An Experimental Study on Bioclimatic Design of Vertical Greenery Systems in the Tropical Climate
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This paper presents the use of bioclimatic design using the vertical greenery system (VGS) for a building. The design refers to the temperature and humidity conditions that make humans comfortable and minimize energy consumption particularly in reducing the urban heat island effect. Using vertical plant in front of the building envelope decreases the surrounding temperature. It shows that lower wind speed and higher humidity on the microclimatic layer are characteristics of a VGS that reduces energy consumption for cooling and heating of buildings. This means that the VGS acts as a wind barrier and verifies the effect of evapotranspiration from plants. In this study, the focus is on living walls and green facades placed independently in front of the inner layer of a building corridor. It aims to regulate the temperature and relative humidity, thus creating a thermal comfort environment. Two vertical greenery systems consisting of a modular living wall and green cable facade were installed at the east-corridor wall along the 3rd floor of a 5-storey building wall in Petaling Jaya, Malaysia. Two series of experiments were carried out for temperature and humidity using a Hobo U12-006. The results showed that the cooling effect of a modular system is higher than a cable system. It implies that the modular design and lush vegetation influence the effectiveness of the VGS.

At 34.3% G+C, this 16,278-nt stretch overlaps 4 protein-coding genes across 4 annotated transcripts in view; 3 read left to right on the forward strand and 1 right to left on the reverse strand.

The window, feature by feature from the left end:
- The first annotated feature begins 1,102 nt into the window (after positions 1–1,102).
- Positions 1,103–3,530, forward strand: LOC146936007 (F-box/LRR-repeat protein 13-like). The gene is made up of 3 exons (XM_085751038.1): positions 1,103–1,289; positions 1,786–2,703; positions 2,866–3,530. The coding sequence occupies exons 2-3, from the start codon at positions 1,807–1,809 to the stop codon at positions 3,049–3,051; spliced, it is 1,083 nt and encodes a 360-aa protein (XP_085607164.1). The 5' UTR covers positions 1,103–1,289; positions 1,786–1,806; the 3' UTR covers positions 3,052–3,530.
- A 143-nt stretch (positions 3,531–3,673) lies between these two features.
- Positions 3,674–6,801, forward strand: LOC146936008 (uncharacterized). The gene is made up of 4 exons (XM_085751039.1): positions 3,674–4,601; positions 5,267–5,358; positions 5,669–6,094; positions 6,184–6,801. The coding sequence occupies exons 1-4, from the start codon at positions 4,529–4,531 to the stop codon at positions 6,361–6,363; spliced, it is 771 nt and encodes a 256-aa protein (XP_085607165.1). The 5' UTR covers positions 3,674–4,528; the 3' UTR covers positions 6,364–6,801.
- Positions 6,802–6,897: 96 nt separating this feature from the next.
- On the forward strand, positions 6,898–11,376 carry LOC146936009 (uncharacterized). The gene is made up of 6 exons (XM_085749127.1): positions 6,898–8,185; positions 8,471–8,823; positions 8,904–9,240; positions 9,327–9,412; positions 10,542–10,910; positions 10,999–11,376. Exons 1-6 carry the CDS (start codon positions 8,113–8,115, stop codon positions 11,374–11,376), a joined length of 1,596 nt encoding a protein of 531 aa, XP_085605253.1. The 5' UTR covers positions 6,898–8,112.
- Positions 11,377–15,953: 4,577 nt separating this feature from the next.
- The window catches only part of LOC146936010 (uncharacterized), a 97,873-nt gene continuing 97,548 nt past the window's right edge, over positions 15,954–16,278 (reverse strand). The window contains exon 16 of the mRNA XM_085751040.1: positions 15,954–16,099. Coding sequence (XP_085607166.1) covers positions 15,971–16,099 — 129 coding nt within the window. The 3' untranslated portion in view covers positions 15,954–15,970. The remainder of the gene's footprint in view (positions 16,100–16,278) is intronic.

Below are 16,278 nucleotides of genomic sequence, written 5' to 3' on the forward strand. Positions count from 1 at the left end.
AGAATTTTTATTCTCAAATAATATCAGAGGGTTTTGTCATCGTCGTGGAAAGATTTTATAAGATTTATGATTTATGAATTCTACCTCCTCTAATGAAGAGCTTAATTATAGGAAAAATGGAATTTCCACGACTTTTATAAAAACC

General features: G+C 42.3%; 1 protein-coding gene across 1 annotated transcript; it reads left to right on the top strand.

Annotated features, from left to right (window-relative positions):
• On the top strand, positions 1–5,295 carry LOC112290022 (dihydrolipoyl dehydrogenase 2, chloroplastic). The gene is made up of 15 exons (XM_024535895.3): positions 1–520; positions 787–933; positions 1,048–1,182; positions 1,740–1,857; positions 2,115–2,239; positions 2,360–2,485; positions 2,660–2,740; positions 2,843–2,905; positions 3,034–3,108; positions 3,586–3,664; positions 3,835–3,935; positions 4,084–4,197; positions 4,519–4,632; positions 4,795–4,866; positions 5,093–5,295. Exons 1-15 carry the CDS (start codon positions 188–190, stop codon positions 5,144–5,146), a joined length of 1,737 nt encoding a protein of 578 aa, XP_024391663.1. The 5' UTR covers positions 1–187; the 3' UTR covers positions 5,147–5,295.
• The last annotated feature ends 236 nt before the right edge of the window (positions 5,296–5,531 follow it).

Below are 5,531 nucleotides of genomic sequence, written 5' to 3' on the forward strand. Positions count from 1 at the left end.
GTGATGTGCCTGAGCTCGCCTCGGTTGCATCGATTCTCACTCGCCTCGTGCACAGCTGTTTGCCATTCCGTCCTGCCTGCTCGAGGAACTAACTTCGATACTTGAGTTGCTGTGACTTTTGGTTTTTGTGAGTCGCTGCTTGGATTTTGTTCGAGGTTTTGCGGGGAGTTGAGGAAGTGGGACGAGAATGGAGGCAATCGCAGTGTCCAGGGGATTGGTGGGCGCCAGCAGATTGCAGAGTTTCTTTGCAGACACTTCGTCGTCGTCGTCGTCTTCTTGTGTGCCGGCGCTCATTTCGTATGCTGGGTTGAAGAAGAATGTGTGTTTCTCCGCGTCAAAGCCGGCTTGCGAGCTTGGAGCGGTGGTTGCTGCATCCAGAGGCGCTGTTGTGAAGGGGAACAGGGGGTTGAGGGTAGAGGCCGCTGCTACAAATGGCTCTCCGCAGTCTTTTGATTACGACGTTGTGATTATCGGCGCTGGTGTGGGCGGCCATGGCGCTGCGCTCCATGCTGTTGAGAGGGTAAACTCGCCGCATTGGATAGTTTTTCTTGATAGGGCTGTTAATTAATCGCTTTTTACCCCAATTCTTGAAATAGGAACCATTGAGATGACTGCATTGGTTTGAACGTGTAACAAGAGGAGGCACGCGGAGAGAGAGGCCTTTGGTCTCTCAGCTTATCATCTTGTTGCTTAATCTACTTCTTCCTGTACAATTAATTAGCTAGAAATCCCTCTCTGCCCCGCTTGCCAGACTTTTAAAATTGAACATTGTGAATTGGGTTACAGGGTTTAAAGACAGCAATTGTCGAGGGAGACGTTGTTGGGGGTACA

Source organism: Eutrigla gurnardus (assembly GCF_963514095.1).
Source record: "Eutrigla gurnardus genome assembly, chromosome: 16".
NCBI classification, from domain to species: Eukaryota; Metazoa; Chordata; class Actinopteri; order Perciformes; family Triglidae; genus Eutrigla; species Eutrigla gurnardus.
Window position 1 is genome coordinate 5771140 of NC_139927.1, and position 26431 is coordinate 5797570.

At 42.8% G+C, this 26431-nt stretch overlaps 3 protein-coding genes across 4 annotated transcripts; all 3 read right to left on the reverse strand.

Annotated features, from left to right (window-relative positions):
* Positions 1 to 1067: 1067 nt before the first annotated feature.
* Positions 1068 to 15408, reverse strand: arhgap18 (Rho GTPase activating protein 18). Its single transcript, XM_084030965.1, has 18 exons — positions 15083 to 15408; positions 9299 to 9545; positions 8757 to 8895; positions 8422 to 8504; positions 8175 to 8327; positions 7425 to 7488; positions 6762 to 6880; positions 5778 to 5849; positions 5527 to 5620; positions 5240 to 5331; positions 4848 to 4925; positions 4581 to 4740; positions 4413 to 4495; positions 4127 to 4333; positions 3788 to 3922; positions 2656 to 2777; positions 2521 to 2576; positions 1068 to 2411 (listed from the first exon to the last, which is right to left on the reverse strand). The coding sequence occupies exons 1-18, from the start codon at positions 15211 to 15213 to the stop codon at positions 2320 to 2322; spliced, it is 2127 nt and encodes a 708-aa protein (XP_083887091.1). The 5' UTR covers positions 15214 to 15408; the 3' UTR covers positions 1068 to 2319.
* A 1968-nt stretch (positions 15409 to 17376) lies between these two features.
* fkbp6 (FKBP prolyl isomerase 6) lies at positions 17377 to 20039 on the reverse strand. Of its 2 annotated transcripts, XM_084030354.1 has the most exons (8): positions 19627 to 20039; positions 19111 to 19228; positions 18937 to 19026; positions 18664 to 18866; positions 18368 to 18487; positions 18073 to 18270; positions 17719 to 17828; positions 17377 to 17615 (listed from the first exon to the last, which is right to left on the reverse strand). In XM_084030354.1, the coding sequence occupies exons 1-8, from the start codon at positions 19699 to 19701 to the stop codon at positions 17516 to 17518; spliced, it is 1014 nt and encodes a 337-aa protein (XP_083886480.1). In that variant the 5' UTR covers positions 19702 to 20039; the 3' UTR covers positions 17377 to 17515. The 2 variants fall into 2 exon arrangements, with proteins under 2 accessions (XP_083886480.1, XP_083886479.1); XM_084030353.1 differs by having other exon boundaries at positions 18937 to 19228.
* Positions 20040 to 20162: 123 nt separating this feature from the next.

KeywordsThermal Comfort Green Roof Modular System Building Envelope Urban Heat Island Effect
We would like to thank the Faculty of the Built Environment and Faculty of Geoinformation and Real Estate for providing us the materials and equipment to complete the experiment. We are also grateful to HashimDesign and Conlay Land Sdn. Bhd. for their assistance and necessary support in collecting the data.
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